Building a system for assisted death from scratch, Li found, was a daunting task. To protect doctors who wanted nothing to do with the practice, she created a specific MAID team for UHN: 18 people to do the assessments and 13 to do the procedure itself. When a patient requests a medically assisted death, the front line doctor alerts the team, which takes over the end-of-life process. Two doctors perform the assessments. A third performs the procedure.
Figuring out the best method for death was also complicated. In Oregon, where assisted death is legal, doctors can write patients a prescription for a lethal oral medication and then walk away. Canadian physicians were surprised to learn that the barbiturates used in that protocol weren’t available here. Instead, doctors and nurses deliver a series of drugs intravenously, a process that is far more intimate than writing a prescription. Assisted death, the polite euphemism used to describe the act, is really a misnomer. Doctors don’t “assist” in a death; they are the active agents. “We are doing euthanasia,” says Li. “We are actively ending a life. And it’s very new to us.”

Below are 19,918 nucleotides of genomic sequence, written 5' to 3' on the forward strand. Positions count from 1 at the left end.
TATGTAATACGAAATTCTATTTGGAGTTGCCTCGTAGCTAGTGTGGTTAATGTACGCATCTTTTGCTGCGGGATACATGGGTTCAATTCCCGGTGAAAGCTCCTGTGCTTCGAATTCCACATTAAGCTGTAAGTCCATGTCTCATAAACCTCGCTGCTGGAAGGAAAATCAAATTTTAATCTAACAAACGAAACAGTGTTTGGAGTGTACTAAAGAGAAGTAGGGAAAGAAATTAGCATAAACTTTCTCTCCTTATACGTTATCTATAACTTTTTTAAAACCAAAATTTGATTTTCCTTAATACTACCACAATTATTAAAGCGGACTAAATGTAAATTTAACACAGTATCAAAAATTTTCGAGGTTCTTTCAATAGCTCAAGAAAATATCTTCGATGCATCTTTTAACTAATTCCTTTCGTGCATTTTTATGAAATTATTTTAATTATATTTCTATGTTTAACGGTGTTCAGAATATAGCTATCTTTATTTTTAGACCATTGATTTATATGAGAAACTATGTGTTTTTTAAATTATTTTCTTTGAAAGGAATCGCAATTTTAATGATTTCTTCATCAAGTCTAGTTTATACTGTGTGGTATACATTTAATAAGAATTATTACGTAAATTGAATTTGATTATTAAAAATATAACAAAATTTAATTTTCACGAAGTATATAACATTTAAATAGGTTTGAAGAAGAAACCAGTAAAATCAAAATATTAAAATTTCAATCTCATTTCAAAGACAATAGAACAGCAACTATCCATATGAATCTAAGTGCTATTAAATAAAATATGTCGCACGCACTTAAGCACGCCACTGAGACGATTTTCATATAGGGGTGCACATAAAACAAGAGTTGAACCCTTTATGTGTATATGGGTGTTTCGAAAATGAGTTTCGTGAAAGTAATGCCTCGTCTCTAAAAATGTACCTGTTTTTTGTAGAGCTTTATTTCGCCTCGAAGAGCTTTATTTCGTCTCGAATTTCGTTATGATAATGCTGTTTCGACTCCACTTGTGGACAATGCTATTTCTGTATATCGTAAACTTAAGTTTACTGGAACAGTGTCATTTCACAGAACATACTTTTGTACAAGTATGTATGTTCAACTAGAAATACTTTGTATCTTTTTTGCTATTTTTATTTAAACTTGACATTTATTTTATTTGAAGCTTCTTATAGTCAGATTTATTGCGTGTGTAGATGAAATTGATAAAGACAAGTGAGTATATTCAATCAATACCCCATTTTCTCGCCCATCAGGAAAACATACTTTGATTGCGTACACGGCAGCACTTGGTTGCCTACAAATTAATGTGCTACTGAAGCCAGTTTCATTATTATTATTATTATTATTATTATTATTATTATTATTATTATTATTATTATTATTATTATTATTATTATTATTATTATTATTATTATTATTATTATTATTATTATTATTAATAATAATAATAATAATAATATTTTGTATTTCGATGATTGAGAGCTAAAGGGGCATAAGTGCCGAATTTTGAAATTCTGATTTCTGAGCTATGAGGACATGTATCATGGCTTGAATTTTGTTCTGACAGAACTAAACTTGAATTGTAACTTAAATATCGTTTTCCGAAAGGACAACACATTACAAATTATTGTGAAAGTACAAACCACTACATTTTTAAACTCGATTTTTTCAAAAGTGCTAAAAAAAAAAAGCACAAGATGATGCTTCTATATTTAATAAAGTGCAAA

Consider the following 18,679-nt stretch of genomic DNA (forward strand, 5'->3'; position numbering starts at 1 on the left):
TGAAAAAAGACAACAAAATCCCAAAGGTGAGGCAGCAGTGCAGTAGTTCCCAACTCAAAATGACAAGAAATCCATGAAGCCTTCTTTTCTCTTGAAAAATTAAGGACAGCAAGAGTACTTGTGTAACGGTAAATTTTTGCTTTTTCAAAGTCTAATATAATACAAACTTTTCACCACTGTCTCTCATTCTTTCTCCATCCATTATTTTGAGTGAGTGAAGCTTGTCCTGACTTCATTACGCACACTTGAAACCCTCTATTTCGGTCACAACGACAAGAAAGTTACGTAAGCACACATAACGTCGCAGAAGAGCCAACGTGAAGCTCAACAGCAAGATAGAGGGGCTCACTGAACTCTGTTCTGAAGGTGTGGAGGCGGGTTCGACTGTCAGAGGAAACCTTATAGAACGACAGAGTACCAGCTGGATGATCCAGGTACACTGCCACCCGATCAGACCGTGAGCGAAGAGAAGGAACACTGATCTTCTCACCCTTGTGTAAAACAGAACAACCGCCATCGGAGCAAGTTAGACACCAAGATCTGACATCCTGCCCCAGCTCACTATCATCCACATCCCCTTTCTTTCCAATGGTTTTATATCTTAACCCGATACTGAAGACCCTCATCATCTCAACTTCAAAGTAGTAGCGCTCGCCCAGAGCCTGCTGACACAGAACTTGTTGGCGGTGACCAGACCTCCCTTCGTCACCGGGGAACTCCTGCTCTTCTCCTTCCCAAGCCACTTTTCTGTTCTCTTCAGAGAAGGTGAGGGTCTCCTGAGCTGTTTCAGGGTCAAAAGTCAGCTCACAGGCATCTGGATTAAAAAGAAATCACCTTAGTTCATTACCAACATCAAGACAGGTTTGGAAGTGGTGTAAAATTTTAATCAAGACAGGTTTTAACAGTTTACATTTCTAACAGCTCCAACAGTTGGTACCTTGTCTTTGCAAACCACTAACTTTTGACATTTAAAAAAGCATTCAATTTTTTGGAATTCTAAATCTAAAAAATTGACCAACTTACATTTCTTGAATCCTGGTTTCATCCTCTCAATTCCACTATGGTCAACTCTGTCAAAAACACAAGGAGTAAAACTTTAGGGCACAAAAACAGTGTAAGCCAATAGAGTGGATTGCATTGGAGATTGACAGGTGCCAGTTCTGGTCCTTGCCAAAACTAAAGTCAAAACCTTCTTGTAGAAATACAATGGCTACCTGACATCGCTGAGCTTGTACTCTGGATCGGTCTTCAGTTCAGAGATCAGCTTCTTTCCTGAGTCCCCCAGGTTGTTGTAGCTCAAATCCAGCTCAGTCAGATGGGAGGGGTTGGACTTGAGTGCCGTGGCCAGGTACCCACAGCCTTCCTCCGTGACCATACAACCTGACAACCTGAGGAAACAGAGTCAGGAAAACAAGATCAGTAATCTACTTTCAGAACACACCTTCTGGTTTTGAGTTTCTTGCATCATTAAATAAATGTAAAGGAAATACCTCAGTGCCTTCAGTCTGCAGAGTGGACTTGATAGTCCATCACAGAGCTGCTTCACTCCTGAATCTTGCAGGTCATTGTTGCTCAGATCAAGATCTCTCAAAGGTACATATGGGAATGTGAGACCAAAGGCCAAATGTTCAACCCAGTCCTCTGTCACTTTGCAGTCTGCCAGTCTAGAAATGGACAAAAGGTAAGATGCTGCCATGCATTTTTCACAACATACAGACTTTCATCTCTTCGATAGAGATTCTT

The doctors who assist in suicide on what it's like to end a life